Top-ranked recipe named "Bagels"
King Arthur Flour has hit the nail on the head with this recipe. No more store bought bagels for me.
This recipe will take some time to prepare, but the results are well worth it.
"**Note - While baking, the bagels didn't seem to be browning much, but when I turned them over, the bottom (now on top) was nice and brown, so that's something to keep an eye on."- AnnieBananie
Manual/Mixer Method: To make this dough by hand or in a mixer, combine all of the dough ingredients and knead vigorously, by hand for 10 to 15 minutes, or by machine on medium-low speed for about 10 minutes. Since we're using a high-protein bread flour here, it takes a bit more effort and time to develop the gluten. The dough will be quite stiff; if you're using an electric mixer it will "thwap" the sides of the bowl, and hold its shape (without spreading at all) when you stop the mixer. Place the dough in a lightly greased bowl, and set it aside to rise till noticeably puffy though not necessarily doubled in bulk, 1 to 1 1/2 hours.
Bread Machine Method: Place all of the dough ingredients in the pan of the machine, program the machine for Dough or Manual, and press Start. Check the dough after 10 minutes; it should be quite stiff, and won't have formed a smooth ball. The dough will feel quite firm when you poke your finger into it. Allow the machine to complete its cycle, then complete bagels as instructed below.
Transfer the dough to a work surface, and divide it into eight pieces. Working with one piece at a time, roll it into a smooth, round ball. Cover the balls with plastic wrap, and let them rest for 30 minutes. They'll puff up very slightly.
While the dough is resting, prepare the water bath by heating the water, malt and sugar to a very gentle boil in a large, wide-diameter pan. Preheat your oven to 425F.
Use your index finger to poke a hole through the center of each ball, then twirl the dough on your finger to stretch the hole till it's about 2 inches in diameter (the entire bagel will be about 4 inches across). Place each bagel on a lightly greased or parchment-lined baking sheet, and repeat with the remaining pieces of dough.
Transfer the bagels, four at a time if possible, to the simmering water. Increase the heat under the pan to bring the water back up to a gently simmering boil, if necessary. Cook the bagels for 2 minutes, flip them over, and cook 1 minute more. Using a skimmer or strainer, remove the bagels from the water and place them back on the baking sheet. Repeat with the remaining bagels.
Bake the bagels for 20 to 25 minutes, or until they're as deep brown as you like, turning them over about 15 minutes into the baking time (this will help them remain tall and round). Remove the bagels from the oven, and cool completely on a wire rack. Yield: 8 bagels.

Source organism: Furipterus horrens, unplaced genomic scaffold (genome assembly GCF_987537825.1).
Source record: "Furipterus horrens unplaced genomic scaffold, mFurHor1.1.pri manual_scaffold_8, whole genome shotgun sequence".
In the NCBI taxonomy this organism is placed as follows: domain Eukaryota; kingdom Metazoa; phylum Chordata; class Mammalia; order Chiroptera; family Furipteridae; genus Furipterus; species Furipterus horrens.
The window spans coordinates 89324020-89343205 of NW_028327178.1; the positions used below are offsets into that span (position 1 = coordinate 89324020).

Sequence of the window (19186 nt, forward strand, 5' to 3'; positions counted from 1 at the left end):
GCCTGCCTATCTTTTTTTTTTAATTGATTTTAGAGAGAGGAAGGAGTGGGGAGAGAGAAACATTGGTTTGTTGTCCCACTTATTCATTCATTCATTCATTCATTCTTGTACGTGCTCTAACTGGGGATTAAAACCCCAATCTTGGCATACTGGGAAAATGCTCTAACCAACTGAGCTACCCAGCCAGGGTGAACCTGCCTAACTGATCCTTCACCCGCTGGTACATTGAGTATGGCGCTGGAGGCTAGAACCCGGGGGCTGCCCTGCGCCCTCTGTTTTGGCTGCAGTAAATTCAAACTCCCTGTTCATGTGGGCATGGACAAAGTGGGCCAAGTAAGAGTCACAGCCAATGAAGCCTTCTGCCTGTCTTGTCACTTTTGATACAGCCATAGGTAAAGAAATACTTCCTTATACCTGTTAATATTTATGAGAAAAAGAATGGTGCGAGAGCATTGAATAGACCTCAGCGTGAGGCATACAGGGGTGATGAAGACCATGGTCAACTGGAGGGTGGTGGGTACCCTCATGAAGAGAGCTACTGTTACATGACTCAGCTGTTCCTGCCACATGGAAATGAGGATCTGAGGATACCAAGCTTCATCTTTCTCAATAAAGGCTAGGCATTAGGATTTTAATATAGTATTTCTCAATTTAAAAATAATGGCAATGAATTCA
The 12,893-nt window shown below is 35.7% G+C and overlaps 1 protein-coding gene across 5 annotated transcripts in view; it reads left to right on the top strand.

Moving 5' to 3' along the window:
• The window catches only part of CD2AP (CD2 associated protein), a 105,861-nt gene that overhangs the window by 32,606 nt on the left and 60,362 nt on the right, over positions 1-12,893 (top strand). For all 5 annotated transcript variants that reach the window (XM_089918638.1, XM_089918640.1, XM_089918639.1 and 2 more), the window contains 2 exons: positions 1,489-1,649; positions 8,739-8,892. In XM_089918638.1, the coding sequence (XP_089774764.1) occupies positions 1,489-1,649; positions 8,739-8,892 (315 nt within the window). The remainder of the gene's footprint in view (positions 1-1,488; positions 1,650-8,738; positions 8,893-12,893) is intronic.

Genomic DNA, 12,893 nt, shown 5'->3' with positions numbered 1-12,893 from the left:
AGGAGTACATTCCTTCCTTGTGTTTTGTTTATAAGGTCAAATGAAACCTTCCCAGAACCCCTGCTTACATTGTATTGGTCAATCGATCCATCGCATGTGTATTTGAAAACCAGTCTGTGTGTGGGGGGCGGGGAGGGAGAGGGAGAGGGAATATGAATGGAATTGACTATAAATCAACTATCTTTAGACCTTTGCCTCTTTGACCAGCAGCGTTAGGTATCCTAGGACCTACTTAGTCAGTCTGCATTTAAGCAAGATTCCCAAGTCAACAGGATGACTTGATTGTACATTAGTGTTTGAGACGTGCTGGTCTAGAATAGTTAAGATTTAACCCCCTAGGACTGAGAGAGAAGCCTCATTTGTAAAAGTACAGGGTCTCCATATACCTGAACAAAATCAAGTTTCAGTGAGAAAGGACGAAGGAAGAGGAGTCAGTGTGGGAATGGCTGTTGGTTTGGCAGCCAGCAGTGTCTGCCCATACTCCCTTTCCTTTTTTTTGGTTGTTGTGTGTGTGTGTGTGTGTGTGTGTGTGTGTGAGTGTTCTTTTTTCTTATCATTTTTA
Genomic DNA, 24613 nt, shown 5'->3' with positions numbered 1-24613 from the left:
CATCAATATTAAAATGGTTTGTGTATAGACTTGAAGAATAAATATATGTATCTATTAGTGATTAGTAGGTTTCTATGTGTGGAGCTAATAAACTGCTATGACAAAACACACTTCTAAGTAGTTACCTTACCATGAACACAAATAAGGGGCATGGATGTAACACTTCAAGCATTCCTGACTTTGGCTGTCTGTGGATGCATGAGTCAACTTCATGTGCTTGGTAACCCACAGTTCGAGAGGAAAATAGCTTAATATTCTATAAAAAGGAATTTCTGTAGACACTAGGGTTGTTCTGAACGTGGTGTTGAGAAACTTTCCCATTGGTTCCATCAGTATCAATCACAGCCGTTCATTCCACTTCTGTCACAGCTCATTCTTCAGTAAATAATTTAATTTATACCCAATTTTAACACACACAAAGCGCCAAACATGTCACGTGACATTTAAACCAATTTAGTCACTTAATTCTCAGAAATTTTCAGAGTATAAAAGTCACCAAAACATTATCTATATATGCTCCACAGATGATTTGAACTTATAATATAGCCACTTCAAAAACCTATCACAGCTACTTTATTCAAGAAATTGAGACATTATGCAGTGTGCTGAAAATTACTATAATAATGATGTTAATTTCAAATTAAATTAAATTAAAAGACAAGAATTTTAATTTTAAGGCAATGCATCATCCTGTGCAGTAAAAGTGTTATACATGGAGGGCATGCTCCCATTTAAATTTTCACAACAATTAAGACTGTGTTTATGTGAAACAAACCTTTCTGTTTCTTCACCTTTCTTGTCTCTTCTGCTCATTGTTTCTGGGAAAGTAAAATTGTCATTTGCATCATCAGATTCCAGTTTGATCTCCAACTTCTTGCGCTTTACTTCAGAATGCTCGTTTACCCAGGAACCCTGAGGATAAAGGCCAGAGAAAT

To make sesame seed or poppy seed (or other seed) bagels, brush each bagel, just before baking, with a glaze made of 1 egg white beaten till frothy with 1 tablespoon of water. Glaze each bagel, and sprinkle heavily with seeds.
To make onion-topped bagels, bake bagels for 20 to 22 minutes (or until they're almost as brown as you like), and remove the pan from the oven, keeping the oven turned on. Working with one bagel at a time, glaze as instructed above, and sprinkle with minced, dried onion. Return the bagels to the oven for no more than 2 minutes (the onions will burn if the bagels are left in longer than that).
Want to make cinnamon-raisin bagels? Knead about 2/3 cup of raisins into the dough toward the end of the kneading process. Just before you're done kneading, sprinkle your work surface heavily with cinnamon-sugar, and give the dough a few more turns; it'll pick up the cinnamon-sugar in irregular swirls. Divide the dough into eight pieces, form each piece into a ball, and roll each ball in additional cinnamon-sugar. Proceed to let rest and shape as directed above.
Nutritional information per serving (1 plain bagel, 111g): 211 cal, .5g fat, 7g protein, 43g complex carbohydrates, 2g sugar, 2g dietary fiber, 536mg sodium, 101mg potassium, 3mg iron, 106mg calcium, 67mg phosphorus.
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Metaphoric 4 months agoI've made these before and am making them again today with a variation. I'm adding 1 cup tiny cubes of aged Parmesan to the dough while mixing, then after the boil stage, brushing additional boil water on top and adding potato peeler slices of Parmesan on top. I made KAF's Asiago Bagel recipe last time and decided it was great but liked this recipe better. And it doesn't require an overnight sponge. I'll let you all know how it works out.
drouchea 4 years agoExcellent recipe, excellent bagels! Totally worth the effort involved.
chefb 6 years agogreat recipe thank you
AnnieBananie 7 years ago**Note - While baking, the bagels didn't seem to be browning much, but when I turned them over, the bottom (now on top) was nice and brown, so that's something to keep an eye on.
AnnieBananie 7 years agoNo more store bought bagels for this gal. These are great and easy to make (albeit a bit time consuming). Try mixing up a batch with your kids. They'll have a blast. [I posted this recipe.]